- Homogenization makes fat easier to absorb.
Pasteurization is the process of heating milk up and then quickly cooling it down to eliminate certain bacteria. For effective pasteurization, milk can be heated up to certain degrees, but this method isn’t very common. More common is heating milk up to at least 161.6 degrees which is known as high temperature short time pasteurization. Milk treated with pasteurization. The hotter the pasteurization temperature, the longer the milk will keep. In a slightly different process, milk can be pasteurized at a much higher temperature for just two to three seconds, producing what’s called ultra-high temperature milk that keeps for months. Pasteurization does not kill all micro-organisms in milk, but is intended to kill some bacteria and make some enzymes inactive. Pasteurization does not reduce milk’s nutritional value. Pasteurization inactivates certain enzymes and reduces certain vitamins like Vitamin C; it argues that milk is not a major source of Vitamin C. Raw milk can harbor dangerous bacteria that can pose serious health risks to you and your family. The pasteurization process kills those bacteria.
Process of pasteurization:
It’s not just the cool packet in your kitchen that makes this possible but the way the milk and other foods are specially treated before they reach your home. The key is a process called pasteurization, where fresh foods are heated briefly to high temperatures, to kill off bacteria, then cooled rapidly before being shipped out to grocery stores. By greatly increasing the shelf life of packaged foods, pasteurization has proved itself to be one of the most important food-preservation technologies ever developed.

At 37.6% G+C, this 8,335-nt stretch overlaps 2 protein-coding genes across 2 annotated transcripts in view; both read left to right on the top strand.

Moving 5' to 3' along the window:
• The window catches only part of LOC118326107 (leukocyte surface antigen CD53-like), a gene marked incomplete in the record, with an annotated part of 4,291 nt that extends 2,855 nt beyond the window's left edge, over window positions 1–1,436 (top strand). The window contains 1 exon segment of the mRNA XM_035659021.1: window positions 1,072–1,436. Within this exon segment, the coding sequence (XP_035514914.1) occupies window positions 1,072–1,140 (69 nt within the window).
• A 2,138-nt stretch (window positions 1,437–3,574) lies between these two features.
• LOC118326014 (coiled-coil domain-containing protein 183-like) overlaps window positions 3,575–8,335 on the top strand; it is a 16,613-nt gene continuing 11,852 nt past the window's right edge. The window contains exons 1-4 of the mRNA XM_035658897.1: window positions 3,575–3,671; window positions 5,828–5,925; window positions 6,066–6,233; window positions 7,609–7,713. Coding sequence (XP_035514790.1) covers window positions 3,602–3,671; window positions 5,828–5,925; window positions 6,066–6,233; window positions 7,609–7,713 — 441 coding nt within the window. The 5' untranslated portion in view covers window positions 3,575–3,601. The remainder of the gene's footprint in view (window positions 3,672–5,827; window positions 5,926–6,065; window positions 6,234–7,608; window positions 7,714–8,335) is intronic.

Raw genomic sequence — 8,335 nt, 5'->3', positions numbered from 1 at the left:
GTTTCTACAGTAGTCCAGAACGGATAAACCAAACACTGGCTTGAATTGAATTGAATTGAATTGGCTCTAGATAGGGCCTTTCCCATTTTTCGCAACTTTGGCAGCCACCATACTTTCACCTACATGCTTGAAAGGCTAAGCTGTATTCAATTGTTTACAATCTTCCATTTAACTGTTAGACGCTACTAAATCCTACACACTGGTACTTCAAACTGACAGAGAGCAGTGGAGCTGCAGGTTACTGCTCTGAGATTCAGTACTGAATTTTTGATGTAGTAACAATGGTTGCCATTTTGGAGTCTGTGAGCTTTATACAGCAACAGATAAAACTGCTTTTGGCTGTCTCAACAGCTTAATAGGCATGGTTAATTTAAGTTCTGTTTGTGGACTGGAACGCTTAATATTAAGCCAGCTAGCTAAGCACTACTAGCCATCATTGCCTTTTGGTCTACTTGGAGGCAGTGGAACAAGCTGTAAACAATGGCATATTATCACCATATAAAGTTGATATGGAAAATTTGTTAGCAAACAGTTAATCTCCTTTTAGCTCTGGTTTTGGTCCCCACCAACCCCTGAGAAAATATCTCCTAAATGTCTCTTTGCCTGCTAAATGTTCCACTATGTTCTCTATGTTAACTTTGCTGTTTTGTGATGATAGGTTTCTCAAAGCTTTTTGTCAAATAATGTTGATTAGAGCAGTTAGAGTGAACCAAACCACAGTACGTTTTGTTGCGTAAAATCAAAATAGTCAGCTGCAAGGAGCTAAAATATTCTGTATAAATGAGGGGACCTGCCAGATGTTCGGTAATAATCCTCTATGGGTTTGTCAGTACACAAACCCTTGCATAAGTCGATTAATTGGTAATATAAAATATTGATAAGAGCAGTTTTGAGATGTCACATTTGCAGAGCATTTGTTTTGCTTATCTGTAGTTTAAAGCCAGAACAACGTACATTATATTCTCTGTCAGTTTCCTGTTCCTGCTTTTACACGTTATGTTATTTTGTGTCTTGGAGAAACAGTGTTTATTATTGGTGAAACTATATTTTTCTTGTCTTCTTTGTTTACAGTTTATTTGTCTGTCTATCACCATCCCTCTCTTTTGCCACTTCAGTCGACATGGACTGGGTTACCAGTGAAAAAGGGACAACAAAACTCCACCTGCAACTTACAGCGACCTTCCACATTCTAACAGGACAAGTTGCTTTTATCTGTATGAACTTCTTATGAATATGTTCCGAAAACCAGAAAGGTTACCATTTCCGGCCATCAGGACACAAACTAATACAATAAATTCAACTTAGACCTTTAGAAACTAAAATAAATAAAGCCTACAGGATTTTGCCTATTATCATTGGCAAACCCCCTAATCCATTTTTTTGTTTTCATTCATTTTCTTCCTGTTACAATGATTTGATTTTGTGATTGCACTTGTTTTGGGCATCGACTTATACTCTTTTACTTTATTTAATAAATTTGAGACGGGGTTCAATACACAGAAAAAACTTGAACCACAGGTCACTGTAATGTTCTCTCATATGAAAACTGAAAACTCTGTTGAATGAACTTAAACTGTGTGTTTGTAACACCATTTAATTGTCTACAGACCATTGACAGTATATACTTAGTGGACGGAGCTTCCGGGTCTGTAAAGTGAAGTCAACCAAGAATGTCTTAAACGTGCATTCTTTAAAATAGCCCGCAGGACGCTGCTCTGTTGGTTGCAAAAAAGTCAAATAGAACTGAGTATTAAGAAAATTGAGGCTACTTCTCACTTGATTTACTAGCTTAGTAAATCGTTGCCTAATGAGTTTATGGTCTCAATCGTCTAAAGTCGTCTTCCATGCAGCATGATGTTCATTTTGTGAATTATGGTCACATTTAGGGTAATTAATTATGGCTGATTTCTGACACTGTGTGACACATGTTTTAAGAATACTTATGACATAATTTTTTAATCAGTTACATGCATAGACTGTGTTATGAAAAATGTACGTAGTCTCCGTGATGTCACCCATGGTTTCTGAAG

With non-pasteurized milk, you are not getting the same level of nutrients that you would otherwise have in other kinds of milk. This makes it very unique and ensures that you won’t have to worry about any serious health issues. When it comes to other kinds of milk, there is a whole host of other issues that could pop up. This means that if you are someone that is very concerned about getting the right amount of added nutrients, make sure you are drinking pasteurized milk are not.
Benefits of pasteurization:
Effect of pasteurized milk:
The trouble with milk pasteurization is that it can undermine the quality of the milk. Not only does pasteurization kill bad bacteria and pathogens, it also kills or severely damages some of the most important nutrients in the milk, nutrients that make milk the whole, nutrient-dense super food that its proponents claim it to be.
Lack of nutrients:
It might sound paradoxical that pasteurized milk would have fewer nutrients, but the truth is that pasteurized milk has fortified minerals rather than naturally-occurring ones. This can be a problem because most fortified minerals and nutrients aren’t as bioavailable as the naturally-occurring counterparts. So sure, you might be getting good-tasting milk, but it isn’t providing the same level of benefits.
Pasteurized milk often features lots of hormones and other synthetic byproducts. While many of these have no known side effects, we as humans haven’t been consuming them for very long. So the jury is still out on whether or not they are good for us over many years. It is possible to have pasteurized milk that hasn’t been homogenized and homogenized milk that hasn’t been pasteurized.
Conclusion: The main difference between homogenized milk and pasteurized milk is pasteurization is better than homogenization. Pasteurization has a small effect on the vitamins naturally found in milk. Overall, drinking pasteurized milk is still the safest way to enjoy the health benefits of milk.